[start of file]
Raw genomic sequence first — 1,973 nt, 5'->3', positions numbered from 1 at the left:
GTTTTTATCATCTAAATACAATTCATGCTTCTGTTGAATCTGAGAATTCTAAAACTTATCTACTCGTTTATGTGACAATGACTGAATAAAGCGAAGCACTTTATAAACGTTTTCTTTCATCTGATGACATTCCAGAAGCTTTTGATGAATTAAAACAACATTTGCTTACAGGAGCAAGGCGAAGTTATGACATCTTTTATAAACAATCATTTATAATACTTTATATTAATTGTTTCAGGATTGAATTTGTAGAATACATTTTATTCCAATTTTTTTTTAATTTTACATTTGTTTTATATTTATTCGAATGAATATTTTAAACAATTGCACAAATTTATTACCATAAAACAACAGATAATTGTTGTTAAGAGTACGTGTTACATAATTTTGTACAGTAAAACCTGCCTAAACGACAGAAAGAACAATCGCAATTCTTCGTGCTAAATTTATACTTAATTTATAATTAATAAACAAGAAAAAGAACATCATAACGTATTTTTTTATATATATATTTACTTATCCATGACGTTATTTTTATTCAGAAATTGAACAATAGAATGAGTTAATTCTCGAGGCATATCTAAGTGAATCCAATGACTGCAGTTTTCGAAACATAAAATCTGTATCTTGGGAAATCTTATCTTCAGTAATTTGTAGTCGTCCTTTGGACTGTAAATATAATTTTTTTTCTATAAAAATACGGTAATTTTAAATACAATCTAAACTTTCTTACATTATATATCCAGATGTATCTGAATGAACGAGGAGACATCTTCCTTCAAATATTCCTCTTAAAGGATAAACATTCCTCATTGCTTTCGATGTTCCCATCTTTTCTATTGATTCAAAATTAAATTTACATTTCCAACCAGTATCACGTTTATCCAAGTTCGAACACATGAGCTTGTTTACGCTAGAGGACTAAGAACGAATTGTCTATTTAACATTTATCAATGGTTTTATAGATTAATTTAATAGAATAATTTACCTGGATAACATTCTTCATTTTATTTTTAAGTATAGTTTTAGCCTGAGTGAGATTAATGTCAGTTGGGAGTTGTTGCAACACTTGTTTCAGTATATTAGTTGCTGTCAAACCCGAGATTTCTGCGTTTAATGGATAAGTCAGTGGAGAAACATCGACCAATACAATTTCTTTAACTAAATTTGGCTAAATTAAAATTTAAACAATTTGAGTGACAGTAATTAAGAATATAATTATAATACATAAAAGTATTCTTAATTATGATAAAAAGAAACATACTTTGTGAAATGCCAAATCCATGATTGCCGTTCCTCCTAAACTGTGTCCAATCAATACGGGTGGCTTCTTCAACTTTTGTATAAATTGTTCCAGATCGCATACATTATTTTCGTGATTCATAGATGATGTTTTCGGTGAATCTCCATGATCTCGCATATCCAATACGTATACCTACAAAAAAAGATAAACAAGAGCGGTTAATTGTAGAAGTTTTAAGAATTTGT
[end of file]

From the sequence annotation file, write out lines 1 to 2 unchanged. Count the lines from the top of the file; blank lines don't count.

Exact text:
Raw genomic sequence first — 1,973 nt, 5'->3', positions numbered from 1 at the left:
GTTTTTATCATCTAAATACAATTCATGCTTCTGTTGAATCTGAGAATTCTAAAACTTATCTACTCGTTTATGTGACAATGACTGAATAAAGCGAAGCACTTTATAAACGTTTTCTTTCATCTGATGACATTCCAGAAGCTTTTGATGAATTAAAACAACATTTGCTTACAGGAGCAAGGCGAAGTTATGACATCTTTTATAAACAATCATTTATAATACTTTATATTAATTGTTTCAGGATTGAATTTGTAGAATACATTTTATTCCAATTTTTTTTTAATTTTACATTTGTTTTATATTTATTCGAATGAATATTTTAAACAATTGCACAAATTTATTACCATAAAACAACAGATAATTGTTGTTAAGAGTACGTGTTACATAATTTTGTACAGTAAAACCTGCCTAAACGACAGAAAGAACAATCGCAATTCTTCGTGCTAAATTTATACTTAATTTATAATTAATAAACAAGAAAAAGAACATCATAACGTATTTTTTTATATATATATTTACTTATCCATGACGTTATTTTTATTCAGAAATTGAACAATAGAATGAGTTAATTCTCGAGGCATATCTAAGTGAATCCAATGACTGCAGTTTTCGAAACATAAAATCTGTATCTTGGGAAATCTTATCTTCAGTAATTTGTAGTCGTCCTTTGGACTGTAAATATAATTTTTTTTCTATAAAAATACGGTAATTTTAAATACAATCTAAACTTTCTTACATTATATATCCAGATGTATCTGAATGAACGAGGAGACATCTTCCTTCAAATATTCCTCTTAAAGGATAAACATTCCTCATTGCTTTCGATGTTCCCATCTTTTCTATTGATTCAAAATTAAATTTACATTTCCAACCAGTATCACGTTTATCCAAGTTCGAACACATGAGCTTGTTTACGCTAGAGGACTAAGAACGAATTGTCTATTTAACATTTATCAATGGTTTTATAGATTAATTTAATAGAATAATTTACCTGGATAACATTCTTCATTTTATTTTTAAGTATAGTTTTAGCCTGAGTGAGATTAATGTCAGTTGGGAGTTGTTGCAACACTTGTTTCAGTATATTAGTTGCTGTCAAACCCGAGATTTCTGCGTTTAATGGATAAGTCAGTGGAGAAACATCGACCAATACAATTTCTTTAACTAAATTTGGCTAAATTAAAATTTAAACAATTTGAGTGACAGTAATTAAGAATATAATTATAATACATAAAAGTATTCTTAATTATGATAAAAAGAAACATACTTTGTGAAATGCCAAATCCATGATTGCCGTTCCTCCTAAACTGTGTCCAATCAATACGGGTGGCTTCTTCAACTTTTGTATAAATTGTTCCAGATCGCATACATTATTTTCGTGATTCATAGATGATGTTTTCGGTGAATCTCCATGATCTCGCATATCCAATACGTATACCTACAAAAAAAGATAAACAAGAGCGGTTAATTGTAGAAGTTTTAAGAATTTGT